Beriosoff stayed with the troupe for more than a decade, during which time it suffered changes of management and eventually became known as Leonide Massine's Ballets Russes de Monte Carlo.
Beriosoff's small stature precluded any rise to fame as a dancer; his style was demi- caractere - that of a character dancer - and he shone in cameos such as one of the waiters in Gaite Parisienne and the chauffeur in The New Yorker, both ballets by Massine. He made his mark after the Second World War as a ballet master who could reproduce the classics in some recognisable form. "To be a ballet master," he said, "one must be old, and know not only the steps of the ballet but the way the great artists interpreted them."
In New York during and after the war, he acquired an 11th floor apartment on Sixth Avenue which became known in the profession as "Ramshackle Inn". The abode of itinerant dancers, it was beset with cockroaches which dropped from the ceilings, the kitchen stove and cracks in the walls.
Nicholas Beriosoff was born in Kaunus, Lithuania, in 1906. He learned to dance at the National Theatre, Prague. Returning to Kaunus he performed with the local company and married a dancer, Doris Catana, who bore him a daughter Svetlana. Svetlana Beriosova studied with Anatole Vilzak and Ludmila Shollar in New York, and became one of the brightest jewels of the Royal Ballet during the Fifties and Sixties.
With a decade of corps de ballet work behind him, Beriosoff had acquired a large knowledge of the classical repertoire which he soon put to good use. After the war he became ballet master of Ballet International, Paris, and Metropolitan Ballet, London, from whence he hopped to La Scala, Milan. He never stayed long in one place but spent several periods with the Grand Ballet du Marquis de Ceuvas and London's Festival Ballet for whom he produced Petrushka, The Nutcracker, Scheherazade, Prince Igor, among others.
Some of his stagings were run-of-the-mill and his Esmeralda (1954) was less than satisfactory. To top everything, the traditional goat which accompanies Esmeralda persisted in urinating on the ballerina's feet and legs at every appearance, and when the pools of water grew larger and larger it had to be eliminated. The ballet was eventually cut to a single pas de deux.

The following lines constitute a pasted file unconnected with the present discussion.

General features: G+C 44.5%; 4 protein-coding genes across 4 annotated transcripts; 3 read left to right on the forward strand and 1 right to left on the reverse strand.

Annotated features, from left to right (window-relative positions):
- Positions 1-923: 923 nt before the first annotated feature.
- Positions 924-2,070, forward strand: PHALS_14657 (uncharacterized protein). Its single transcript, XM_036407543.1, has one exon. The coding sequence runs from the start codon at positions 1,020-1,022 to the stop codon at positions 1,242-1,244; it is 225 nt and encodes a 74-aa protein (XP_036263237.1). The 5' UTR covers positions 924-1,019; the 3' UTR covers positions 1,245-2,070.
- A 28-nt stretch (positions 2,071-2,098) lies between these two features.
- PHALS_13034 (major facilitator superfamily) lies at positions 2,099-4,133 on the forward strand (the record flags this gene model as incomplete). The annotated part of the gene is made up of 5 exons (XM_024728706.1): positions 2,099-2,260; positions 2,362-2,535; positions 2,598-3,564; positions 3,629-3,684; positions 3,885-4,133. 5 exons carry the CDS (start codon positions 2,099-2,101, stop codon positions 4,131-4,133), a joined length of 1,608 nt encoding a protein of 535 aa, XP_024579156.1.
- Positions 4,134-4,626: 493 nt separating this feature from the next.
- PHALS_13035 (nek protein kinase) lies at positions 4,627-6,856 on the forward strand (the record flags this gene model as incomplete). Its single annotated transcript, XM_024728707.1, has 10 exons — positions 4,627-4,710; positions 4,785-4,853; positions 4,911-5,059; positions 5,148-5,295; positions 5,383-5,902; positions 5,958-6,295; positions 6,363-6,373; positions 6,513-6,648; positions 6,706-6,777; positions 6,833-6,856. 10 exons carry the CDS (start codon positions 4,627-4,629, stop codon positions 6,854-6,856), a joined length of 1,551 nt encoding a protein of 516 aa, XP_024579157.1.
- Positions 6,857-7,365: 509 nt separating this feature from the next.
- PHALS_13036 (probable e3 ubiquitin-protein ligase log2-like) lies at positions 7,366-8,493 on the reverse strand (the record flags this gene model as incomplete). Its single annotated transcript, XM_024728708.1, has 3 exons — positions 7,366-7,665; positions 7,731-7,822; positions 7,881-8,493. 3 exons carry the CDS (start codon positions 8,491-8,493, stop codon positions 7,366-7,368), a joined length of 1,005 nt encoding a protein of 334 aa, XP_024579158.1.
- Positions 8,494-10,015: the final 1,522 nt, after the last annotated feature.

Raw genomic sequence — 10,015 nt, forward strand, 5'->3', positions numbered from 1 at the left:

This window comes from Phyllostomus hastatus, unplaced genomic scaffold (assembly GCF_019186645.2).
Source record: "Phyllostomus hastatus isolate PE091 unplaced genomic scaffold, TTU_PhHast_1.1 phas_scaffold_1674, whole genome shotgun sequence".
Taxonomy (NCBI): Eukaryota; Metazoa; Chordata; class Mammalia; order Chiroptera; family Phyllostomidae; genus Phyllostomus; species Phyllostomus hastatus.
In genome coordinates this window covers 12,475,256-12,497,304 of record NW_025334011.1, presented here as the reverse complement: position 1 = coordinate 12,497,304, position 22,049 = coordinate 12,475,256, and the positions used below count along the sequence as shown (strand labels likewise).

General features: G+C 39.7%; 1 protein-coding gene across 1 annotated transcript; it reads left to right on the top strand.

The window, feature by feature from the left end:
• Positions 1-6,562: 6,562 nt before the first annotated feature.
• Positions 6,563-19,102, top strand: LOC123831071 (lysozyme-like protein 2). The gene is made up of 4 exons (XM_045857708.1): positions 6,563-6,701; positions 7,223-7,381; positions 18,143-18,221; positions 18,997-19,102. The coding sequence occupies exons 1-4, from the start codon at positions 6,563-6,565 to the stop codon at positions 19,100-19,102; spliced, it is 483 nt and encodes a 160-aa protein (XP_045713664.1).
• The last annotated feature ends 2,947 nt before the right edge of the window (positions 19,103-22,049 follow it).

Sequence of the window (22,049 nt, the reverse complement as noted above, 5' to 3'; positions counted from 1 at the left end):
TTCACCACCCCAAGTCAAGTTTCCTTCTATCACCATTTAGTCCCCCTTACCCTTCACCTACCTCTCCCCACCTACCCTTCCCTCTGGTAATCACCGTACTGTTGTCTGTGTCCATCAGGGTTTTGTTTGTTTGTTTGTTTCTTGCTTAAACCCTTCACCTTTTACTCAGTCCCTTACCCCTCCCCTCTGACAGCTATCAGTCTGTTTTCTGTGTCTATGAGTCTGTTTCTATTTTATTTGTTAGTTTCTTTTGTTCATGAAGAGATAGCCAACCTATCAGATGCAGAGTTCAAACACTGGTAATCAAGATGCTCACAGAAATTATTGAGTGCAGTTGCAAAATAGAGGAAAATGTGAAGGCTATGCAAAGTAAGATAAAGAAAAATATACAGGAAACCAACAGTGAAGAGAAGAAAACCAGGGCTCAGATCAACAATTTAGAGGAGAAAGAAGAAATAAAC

Beriosoff was never denigrated for his failures. His enthusiasm carried him through. Tough and down-to-earth, he was liked and revered by fellow dancers, and he never stayed long enough in one place to become stale; there were always contracts in the offing.
Beriosoff was thrifty and possessed a shrewd business sense. Having settled back in Europe, he acquired dwellings in London and Paris which he let to dancers when he was abroad.
In 1962 he became ballet master of the Wurttemberg State Opera, Stuttgart; two years later he was appointed director of the Finnish National Ballet in Helsinki where he produced The Sleeping Beauty, Swan Lake, Les Sylphides, Esmeralda and Le Sacre du prin-temps, a formidable list for one man to undertake in two seasons. He went on to direct the Zurich Ballet (1964- 71) and the San Carlo in Naples (1971-72), and in the late Seventies was appointed Head of Ballet at the University of Indiana, Bloomington. By this time Ramshackle Inn had been demolished and Beriosoff was a man of affluence.
When his memory began to wear thin, he continued to churn out his own versions of Ondine (music by Henze), 1965, Romeo and Juliet, 1966, and Cinderella (both with music by Prokofiev), 1967, as well as Fokine works such as Le Spectre de la rose, Le Coq d'or and L'Epreuve d'amour. Always in demand, he was willing to travel to the ends of the earth to produce for companies large or small, and by now his sphere of influence extended to Canada, South Africa and New York.
More recently he spent several seasons in Rome, where he produced a Fokine Festival evening which in 1988 was performed at the London Palladium by a French company, the Ballet-Theatre Francais de Nancy, with Rudolf Nureyev.
Nicholas Beriosoff, dancer, choreographer and ballet master: born Kaunus, Lithuania 16 May 1906; married Doris Catana (one daughter); died Zurich 18 February 1996.